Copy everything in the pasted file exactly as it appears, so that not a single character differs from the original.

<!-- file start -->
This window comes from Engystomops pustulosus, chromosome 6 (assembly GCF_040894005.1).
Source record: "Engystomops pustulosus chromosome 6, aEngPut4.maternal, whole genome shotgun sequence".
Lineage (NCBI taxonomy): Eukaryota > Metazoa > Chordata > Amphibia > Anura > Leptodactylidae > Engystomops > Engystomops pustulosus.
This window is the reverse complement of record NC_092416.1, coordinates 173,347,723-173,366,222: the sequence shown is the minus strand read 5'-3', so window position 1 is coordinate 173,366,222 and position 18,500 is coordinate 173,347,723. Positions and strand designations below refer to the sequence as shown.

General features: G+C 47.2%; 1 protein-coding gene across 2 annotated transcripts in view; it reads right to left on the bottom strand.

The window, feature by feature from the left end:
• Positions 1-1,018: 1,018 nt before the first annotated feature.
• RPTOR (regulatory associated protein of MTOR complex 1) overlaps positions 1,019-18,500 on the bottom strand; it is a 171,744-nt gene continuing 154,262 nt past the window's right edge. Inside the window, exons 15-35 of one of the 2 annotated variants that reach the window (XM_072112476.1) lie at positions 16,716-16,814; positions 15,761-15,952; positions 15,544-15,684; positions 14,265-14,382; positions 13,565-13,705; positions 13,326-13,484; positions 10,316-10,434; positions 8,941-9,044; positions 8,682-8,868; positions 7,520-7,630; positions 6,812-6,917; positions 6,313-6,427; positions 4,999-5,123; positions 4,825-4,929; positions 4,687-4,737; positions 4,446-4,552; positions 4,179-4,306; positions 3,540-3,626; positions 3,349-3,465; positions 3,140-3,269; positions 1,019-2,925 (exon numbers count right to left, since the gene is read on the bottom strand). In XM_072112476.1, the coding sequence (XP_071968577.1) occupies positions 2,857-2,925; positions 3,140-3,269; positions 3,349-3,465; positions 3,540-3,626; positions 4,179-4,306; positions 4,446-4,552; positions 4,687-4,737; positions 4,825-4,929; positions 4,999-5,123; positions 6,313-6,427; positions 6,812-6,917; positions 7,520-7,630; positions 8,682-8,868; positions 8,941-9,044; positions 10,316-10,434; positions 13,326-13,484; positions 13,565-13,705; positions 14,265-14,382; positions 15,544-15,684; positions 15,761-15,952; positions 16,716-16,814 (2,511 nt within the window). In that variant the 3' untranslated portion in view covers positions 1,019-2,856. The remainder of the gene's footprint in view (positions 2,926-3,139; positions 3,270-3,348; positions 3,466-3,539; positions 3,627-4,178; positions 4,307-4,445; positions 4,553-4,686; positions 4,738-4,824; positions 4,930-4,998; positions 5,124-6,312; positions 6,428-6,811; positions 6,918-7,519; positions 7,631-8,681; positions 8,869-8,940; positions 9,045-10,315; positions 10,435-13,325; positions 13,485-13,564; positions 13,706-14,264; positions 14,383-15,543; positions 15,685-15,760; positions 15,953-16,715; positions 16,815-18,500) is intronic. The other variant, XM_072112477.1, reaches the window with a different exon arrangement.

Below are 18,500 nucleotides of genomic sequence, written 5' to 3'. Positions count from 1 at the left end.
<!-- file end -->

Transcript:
This window comes from Engystomops pustulosus, chromosome 6 (assembly GCF_040894005.1).
Source record: "Engystomops pustulosus chromosome 6, aEngPut4.maternal, whole genome shotgun sequence".
Lineage (NCBI taxonomy): Eukaryota > Metazoa > Chordata > Amphibia > Anura > Leptodactylidae > Engystomops > Engystomops pustulosus.
This window is the reverse complement of record NC_092416.1, coordinates 173,347,723-173,366,222: the sequence shown is the minus strand read 5'-3', so window position 1 is coordinate 173,366,222 and position 18,500 is coordinate 173,347,723. Positions and strand designations below refer to the sequence as shown.

General features: G+C 47.2%; 1 protein-coding gene across 2 annotated transcripts in view; it reads right to left on the bottom strand.

The window, feature by feature from the left end:
• Positions 1-1,018: 1,018 nt before the first annotated feature.
• RPTOR (regulatory associated protein of MTOR complex 1) overlaps positions 1,019-18,500 on the bottom strand; it is a 171,744-nt gene continuing 154,262 nt past the window's right edge. Inside the window, exons 15-35 of one of the 2 annotated variants that reach the window (XM_072112476.1) lie at positions 16,716-16,814; positions 15,761-15,952; positions 15,544-15,684; positions 14,265-14,382; positions 13,565-13,705; positions 13,326-13,484; positions 10,316-10,434; positions 8,941-9,044; positions 8,682-8,868; positions 7,520-7,630; positions 6,812-6,917; positions 6,313-6,427; positions 4,999-5,123; positions 4,825-4,929; positions 4,687-4,737; positions 4,446-4,552; positions 4,179-4,306; positions 3,540-3,626; positions 3,349-3,465; positions 3,140-3,269; positions 1,019-2,925 (exon numbers count right to left, since the gene is read on the bottom strand). In XM_072112476.1, the coding sequence (XP_071968577.1) occupies positions 2,857-2,925; positions 3,140-3,269; positions 3,349-3,465; positions 3,540-3,626; positions 4,179-4,306; positions 4,446-4,552; positions 4,687-4,737; positions 4,825-4,929; positions 4,999-5,123; positions 6,313-6,427; positions 6,812-6,917; positions 7,520-7,630; positions 8,682-8,868; positions 8,941-9,044; positions 10,316-10,434; positions 13,326-13,484; positions 13,565-13,705; positions 14,265-14,382; positions 15,544-15,684; positions 15,761-15,952; positions 16,716-16,814 (2,511 nt within the window). In that variant the 3' untranslated portion in view covers positions 1,019-2,856. The remainder of the gene's footprint in view (positions 2,926-3,139; positions 3,270-3,348; positions 3,466-3,539; positions 3,627-4,178; positions 4,307-4,445; positions 4,553-4,686; positions 4,738-4,824; positions 4,930-4,998; positions 5,124-6,312; positions 6,428-6,811; positions 6,918-7,519; positions 7,631-8,681; positions 8,869-8,940; positions 9,045-10,315; positions 10,435-13,325; positions 13,485-13,564; positions 13,706-14,264; positions 14,383-15,543; positions 15,685-15,760; positions 15,953-16,715; positions 16,815-18,500) is intronic. The other variant, XM_072112477.1, reaches the window with a different exon arrangement.

Below are 18,500 nucleotides of genomic sequence, written 5' to 3'. Positions count from 1 at the left end.